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January 24, 2014

Apple and Samsung Bought Up an Amazing $52.5 Billion Worth of Semiconductor Chips Sold in 2013

Apple and Samsung tower above all other OEMs with at least a billion dollars in revenue when it comes to buying up semiconductor chips. This has been the case for some years now, and the 2013 numbers certainly continues to showcase the two - the underlying point being that the two truly remain the giants in a game where all the players are giants in the own right. It wasn't even close between Apple, Samsung and the rest of the field.

Market details are provided in the latest IHS Technology market report, Wireless and Industrial Boost Semiconductor Spending. The IHS research tracks the semiconductor procurement of over 200 electronics companies.

Based on the numbers provided in the new report for 2013, it is safe to say that with the continuing rapid growth of the mobile device market and the ongoing competition to deliver the next superior device, these two will no doubt once again set records in 2014.

Between the two of them, Samsung and Apple were responsible for just about 14 percent of total semiconductor chip spending in 2013. It certainly isn't difficult to figure out who the rest of the top 10 on the list are, but it's hard to guess just how great the disparities are between the "bottom eight" and the top two. The following chart helps to put it all in perspective.

Hewlett-Packard sits in third place with $10.1 billion in spending, Lenovo is in fourth place with a $9.2 billion spend and Dell comes in fifth with $7.7 billion. In 2013 Apple spent roughly $7 billion more dollars as these three did combined. This is a clear sign of dominance - and looking at the 2012 numbers it also suggests continued growing dominance. Lenovo in the meantime is sneaking up on Hewlett-Packard and with its acquisition of IBM's low end server business earlier this week - combined with ongoing weakness in consumer-side PC buying - Lenovo will no doubt take over third place in 2014.

According to the IHS report the total served available market (SAM) for semiconductor spending for 2013 reached $237.2 billion. That is up nearly five percent after spending dropped overall from $231.7 billion in 2011 to $226.7 billion in 2012.

It is worth noting that the SAM metric counts only expenditures that vendor made as an external agent, which gives a truer picture of the state of chip spending in the electronics industry. This is because SAM does not factor in spending by manufacturers for chip buying done at their own internal divisions. This is especially the case with Samsung (thought there are others), who's own internal customers within the Samsung family of companies compete with external clients for Samsung-made semiconductors.

Over the next year we cannot rule out Samsung closing the gap that still exists between it and Apple per the chart above. Samsung will greatly increase its use of flexible active-matrix organic light-emitting diode (AMOLED) display technology with its upcoming new Galaxy smartphone, which will prove to be a differentiator when it appears in March or April. We're on record as suggesting that curved screen displays with multiple information streams from Samsung can in fact be a real, non-gimmicky differentiator for the company. This could turn the tide relative to devices sold, at least until Apple delivers its own next gen designs, which will likely deliver larger display sizes and elegant design.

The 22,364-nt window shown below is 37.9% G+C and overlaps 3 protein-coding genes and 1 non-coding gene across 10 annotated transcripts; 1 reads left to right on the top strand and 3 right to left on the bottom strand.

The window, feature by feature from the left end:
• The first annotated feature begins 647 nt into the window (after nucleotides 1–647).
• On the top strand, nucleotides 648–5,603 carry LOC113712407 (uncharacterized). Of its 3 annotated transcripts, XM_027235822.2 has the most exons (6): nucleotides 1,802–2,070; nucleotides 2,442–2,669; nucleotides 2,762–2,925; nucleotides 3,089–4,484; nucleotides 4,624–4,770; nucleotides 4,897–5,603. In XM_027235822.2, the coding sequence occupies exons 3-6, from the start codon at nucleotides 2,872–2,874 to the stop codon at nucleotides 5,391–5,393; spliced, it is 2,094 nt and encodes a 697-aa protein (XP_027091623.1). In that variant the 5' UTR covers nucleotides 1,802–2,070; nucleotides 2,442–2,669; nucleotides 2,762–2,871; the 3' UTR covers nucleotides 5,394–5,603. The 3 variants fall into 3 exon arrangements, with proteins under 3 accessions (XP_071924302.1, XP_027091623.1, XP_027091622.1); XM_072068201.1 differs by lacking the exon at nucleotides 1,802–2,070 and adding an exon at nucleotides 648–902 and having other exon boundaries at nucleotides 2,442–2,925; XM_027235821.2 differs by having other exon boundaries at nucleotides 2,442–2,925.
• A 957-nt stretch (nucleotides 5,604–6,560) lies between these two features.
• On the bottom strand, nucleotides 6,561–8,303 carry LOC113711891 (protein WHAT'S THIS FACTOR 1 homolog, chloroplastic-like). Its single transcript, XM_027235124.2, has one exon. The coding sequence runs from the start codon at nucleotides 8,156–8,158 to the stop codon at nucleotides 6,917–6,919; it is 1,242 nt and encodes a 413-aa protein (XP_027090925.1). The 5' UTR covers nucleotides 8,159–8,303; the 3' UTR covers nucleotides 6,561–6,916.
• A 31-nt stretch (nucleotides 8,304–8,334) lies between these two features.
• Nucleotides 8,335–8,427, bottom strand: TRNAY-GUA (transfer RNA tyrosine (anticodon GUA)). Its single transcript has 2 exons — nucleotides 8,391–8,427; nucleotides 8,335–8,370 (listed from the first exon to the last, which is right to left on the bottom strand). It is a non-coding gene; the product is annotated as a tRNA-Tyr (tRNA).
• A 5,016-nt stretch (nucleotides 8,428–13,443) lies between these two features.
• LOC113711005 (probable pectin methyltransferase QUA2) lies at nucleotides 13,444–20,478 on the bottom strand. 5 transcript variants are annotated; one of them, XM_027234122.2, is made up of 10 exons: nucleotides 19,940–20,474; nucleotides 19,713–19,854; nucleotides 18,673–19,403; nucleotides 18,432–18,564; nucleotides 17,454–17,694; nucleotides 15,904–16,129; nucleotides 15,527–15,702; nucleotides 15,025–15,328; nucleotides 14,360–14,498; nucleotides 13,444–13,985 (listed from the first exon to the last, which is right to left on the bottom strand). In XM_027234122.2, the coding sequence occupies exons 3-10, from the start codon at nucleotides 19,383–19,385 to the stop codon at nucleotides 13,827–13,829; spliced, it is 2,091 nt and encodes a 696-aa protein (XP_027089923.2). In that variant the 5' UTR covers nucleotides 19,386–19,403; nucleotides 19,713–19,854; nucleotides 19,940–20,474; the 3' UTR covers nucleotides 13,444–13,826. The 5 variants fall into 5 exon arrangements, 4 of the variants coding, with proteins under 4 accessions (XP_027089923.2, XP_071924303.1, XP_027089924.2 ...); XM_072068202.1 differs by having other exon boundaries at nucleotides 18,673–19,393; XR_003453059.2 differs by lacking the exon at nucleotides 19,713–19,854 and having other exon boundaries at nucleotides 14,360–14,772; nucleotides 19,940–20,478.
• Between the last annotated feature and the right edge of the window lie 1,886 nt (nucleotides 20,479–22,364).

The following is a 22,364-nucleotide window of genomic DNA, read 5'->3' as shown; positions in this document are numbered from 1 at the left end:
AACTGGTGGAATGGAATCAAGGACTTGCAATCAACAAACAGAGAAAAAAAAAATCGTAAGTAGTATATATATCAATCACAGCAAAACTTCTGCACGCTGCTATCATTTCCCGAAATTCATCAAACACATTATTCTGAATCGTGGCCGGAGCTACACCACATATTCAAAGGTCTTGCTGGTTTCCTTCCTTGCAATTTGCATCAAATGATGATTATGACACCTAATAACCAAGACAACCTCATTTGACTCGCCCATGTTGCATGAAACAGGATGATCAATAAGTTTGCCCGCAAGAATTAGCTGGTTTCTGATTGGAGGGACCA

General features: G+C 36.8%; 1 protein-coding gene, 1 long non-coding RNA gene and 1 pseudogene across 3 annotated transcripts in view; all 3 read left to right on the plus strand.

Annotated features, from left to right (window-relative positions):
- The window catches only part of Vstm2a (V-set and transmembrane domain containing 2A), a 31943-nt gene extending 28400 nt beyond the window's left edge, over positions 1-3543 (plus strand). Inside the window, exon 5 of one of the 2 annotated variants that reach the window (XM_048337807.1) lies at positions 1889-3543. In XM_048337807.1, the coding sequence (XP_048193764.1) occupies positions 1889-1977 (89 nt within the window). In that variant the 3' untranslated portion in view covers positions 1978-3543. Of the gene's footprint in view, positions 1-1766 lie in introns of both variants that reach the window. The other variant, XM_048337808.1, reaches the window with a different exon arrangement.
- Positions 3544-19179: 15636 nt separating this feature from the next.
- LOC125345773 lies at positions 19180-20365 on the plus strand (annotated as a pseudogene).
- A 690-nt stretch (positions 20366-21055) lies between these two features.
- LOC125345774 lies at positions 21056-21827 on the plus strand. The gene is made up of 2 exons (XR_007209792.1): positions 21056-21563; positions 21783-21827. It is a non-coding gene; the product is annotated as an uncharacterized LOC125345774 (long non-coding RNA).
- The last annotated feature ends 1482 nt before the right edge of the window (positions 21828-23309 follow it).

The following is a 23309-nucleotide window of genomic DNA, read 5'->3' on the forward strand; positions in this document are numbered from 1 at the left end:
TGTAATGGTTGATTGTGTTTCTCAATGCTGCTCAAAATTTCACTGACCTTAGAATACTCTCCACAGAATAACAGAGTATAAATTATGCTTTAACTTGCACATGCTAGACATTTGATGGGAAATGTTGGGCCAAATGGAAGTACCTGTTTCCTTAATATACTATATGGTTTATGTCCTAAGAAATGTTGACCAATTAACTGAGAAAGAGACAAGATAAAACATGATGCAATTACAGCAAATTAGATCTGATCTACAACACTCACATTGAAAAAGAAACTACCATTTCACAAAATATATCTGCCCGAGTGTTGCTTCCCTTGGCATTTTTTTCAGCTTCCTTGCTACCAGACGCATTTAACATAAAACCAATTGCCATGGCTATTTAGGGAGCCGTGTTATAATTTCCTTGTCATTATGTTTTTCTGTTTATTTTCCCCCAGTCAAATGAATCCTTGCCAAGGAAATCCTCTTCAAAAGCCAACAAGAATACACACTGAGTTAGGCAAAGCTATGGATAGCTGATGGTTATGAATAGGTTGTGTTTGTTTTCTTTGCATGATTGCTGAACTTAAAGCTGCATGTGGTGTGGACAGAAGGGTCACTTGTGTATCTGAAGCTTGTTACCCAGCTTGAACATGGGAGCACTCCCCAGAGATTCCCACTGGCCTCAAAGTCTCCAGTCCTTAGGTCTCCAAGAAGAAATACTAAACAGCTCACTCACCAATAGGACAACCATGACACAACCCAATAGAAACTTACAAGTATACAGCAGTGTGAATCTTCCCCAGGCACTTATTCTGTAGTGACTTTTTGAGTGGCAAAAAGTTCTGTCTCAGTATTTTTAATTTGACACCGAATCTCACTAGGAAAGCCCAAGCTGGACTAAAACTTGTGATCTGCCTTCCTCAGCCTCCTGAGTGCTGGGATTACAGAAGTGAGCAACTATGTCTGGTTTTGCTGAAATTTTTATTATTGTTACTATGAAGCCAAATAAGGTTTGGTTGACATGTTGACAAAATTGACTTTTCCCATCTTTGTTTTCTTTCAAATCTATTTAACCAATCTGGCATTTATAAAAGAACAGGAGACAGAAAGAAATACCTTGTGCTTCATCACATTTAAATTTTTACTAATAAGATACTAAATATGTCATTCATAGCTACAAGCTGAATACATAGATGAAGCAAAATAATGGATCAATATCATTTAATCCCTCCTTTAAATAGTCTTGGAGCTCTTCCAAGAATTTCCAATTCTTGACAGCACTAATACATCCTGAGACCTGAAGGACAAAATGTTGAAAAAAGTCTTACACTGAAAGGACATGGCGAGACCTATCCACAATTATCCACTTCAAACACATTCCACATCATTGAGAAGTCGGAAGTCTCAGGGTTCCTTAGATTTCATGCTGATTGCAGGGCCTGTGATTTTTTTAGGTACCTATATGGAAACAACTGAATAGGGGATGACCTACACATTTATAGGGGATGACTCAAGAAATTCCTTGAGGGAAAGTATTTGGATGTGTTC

Wireless Delivers the Big Numbers

It goes without saying that if Apple and Samsung rule the roost on semiconductor chip purchases, then it is a safe bet to make that the wireless market segment is the dominant segment for semiconductors. And sure enough, spending last year on semiconductors was strongest in the wireless segment among the seven different application categories that IHS tracks. These include wireless, computing platforms, consumer devices, industrial, automotive, wired communications and computer peripherals.

The wireless segment accounted for 31 percent of total OEM chip spending. Dollars spent on computer platforms came in a clearly distant number two at 22 percent. Consumer devices in general (non-mobile) were in third place at 16 percent. The top OEM buyers in the wireless segment were Apple, Samsung, Huawei, ZTE and LG. Of interest as well is that spending on tablets overtook that on wireless infrastructure for the first time.

Myson Robles-Bruce, senior analyst for semiconductor spend and design analysis at IHS notes that, "As in 2012, Apple and Samsung were the top semiconductor spenders in 2013 among original equipment manufacturers making more than $1 billion in revenue. Apple was again in first place with chip spending in 2013 of $30.3 billion, outspending runner-up Samsung’s $22.2 billion by more than $8 billion. However, Samsung attained the largest spending increase on chips of any Top 10 OEM last year, up almost 30 percent from 2012 levels, compared to a smaller expansion of 17 percent on the part of Apple."

Edited by Cassandra Tucker

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